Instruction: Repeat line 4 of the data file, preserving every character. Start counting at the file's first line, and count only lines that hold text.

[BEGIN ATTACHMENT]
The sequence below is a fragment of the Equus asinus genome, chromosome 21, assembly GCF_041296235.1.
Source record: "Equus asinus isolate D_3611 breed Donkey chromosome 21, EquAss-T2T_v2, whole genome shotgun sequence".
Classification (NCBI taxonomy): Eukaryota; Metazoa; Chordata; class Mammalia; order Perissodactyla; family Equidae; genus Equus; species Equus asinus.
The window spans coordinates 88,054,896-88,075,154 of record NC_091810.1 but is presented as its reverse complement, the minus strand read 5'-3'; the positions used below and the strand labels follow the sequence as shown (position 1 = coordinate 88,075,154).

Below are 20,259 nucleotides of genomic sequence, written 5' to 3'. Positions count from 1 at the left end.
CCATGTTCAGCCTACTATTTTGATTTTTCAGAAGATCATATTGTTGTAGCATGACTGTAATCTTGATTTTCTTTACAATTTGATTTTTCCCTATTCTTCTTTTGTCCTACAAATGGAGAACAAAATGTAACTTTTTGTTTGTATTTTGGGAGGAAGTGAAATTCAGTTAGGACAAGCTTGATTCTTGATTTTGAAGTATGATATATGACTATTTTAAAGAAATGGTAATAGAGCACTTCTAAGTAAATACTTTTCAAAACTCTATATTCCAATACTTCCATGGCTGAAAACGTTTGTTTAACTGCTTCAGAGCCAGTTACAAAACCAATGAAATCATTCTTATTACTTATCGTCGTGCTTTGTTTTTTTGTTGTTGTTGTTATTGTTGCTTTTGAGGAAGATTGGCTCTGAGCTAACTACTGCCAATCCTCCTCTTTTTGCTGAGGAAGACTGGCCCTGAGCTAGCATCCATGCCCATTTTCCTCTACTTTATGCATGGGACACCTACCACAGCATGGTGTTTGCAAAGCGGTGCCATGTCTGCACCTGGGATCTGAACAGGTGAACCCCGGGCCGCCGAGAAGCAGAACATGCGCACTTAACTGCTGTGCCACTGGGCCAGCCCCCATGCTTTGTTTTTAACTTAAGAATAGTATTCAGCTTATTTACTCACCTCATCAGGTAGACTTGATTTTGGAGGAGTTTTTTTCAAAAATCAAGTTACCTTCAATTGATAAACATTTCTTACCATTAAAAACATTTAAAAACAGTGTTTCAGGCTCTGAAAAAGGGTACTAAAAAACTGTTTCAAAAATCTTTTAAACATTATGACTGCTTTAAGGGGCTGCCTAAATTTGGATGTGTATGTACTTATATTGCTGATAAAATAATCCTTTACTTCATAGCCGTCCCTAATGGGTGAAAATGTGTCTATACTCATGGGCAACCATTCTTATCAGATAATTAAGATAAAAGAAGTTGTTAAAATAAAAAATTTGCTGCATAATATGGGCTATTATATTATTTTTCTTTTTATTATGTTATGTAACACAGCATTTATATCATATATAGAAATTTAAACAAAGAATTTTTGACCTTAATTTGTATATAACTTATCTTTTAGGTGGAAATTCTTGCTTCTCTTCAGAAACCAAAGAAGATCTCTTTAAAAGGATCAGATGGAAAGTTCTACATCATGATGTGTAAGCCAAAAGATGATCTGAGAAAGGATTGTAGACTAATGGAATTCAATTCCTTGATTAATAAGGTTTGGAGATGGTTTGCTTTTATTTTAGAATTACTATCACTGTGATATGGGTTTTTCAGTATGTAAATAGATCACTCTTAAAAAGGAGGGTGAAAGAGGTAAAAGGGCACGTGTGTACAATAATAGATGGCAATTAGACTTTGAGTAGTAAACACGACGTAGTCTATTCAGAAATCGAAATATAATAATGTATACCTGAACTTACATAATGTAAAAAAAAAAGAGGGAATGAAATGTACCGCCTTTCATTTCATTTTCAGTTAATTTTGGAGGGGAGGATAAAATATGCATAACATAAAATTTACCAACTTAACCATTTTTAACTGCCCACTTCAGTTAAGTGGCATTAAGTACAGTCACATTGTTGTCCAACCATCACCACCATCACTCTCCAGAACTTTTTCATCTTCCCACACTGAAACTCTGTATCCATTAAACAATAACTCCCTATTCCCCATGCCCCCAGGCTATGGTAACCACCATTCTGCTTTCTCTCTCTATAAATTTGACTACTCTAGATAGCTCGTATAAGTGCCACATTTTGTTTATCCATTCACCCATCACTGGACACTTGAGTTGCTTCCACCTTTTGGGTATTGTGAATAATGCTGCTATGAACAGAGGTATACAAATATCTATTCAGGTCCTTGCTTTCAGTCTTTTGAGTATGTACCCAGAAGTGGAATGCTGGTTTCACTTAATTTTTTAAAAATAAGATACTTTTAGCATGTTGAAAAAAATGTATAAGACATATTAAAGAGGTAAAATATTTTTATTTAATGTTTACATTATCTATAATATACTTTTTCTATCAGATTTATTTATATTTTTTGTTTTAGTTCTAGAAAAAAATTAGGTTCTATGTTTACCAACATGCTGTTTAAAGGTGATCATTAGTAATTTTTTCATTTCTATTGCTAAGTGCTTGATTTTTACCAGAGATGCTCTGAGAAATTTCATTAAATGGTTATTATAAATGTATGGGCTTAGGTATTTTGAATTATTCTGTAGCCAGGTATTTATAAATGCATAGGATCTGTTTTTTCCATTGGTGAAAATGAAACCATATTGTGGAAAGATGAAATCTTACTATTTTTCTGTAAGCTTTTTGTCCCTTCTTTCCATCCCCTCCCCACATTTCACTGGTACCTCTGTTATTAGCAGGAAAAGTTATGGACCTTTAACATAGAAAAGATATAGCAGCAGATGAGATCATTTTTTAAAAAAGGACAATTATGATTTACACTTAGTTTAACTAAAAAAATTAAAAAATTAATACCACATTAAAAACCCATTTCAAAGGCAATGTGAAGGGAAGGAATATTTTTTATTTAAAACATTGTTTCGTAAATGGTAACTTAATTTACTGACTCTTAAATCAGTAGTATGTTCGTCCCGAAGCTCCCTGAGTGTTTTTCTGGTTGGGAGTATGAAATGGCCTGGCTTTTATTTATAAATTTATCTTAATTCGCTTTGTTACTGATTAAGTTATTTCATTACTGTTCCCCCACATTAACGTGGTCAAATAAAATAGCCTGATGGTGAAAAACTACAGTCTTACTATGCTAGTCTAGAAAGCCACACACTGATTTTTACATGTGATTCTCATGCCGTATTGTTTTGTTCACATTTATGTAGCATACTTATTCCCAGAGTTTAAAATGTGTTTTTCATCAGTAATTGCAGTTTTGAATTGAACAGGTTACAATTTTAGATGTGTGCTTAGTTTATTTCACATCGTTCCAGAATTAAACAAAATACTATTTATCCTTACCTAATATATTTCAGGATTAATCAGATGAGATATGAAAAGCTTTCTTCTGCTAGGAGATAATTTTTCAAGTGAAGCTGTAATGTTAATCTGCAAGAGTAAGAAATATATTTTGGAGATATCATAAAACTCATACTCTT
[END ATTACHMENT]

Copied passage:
The window spans coordinates 88,054,896-88,075,154 of record NC_091810.1 but is presented as its reverse complement, the minus strand read 5'-3'; the positions used below and the strand labels follow the sequence as shown (position 1 = coordinate 88,075,154).